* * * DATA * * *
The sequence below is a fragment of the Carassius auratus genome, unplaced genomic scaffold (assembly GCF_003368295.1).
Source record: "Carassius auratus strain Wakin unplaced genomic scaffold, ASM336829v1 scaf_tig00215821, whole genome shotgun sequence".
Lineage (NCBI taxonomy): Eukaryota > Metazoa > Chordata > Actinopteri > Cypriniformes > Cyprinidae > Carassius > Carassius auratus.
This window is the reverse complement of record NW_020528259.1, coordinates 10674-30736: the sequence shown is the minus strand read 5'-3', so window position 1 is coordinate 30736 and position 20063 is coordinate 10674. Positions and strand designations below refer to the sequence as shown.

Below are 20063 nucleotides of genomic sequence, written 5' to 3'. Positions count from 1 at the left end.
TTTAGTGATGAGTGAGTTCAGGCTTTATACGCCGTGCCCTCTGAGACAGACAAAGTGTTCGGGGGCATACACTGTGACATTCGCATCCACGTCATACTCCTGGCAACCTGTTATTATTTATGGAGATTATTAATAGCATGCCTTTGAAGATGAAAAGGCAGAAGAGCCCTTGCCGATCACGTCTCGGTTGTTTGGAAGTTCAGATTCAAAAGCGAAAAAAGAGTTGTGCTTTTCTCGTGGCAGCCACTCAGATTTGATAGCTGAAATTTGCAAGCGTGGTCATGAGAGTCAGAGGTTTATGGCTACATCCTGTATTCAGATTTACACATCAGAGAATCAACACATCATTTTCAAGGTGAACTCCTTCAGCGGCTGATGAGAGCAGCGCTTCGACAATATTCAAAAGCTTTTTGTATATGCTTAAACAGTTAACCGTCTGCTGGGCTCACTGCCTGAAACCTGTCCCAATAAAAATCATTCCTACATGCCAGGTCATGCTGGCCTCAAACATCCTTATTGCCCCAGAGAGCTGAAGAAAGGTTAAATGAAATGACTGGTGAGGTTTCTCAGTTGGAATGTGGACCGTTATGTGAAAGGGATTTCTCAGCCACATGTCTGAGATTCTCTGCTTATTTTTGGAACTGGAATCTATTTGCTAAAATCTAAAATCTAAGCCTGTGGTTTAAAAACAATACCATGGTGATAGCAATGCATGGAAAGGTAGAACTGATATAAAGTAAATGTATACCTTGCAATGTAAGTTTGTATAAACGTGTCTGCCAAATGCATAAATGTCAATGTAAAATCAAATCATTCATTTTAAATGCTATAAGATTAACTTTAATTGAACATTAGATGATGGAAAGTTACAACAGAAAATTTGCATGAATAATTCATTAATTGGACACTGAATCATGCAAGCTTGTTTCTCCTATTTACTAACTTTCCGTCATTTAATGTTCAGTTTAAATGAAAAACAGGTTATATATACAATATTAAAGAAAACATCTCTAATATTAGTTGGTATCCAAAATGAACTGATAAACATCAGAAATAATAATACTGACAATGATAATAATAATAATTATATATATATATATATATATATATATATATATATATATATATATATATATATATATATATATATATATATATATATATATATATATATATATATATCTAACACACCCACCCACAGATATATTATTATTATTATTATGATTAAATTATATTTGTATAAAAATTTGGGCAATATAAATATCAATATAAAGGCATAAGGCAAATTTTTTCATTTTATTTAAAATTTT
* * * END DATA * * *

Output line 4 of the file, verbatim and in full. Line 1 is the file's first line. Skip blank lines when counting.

This window is the reverse complement of record NW_020528259.1, coordinates 10674-30736: the sequence shown is the minus strand read 5'-3', so window position 1 is coordinate 30736 and position 20063 is coordinate 10674. Positions and strand designations below refer to the sequence as shown.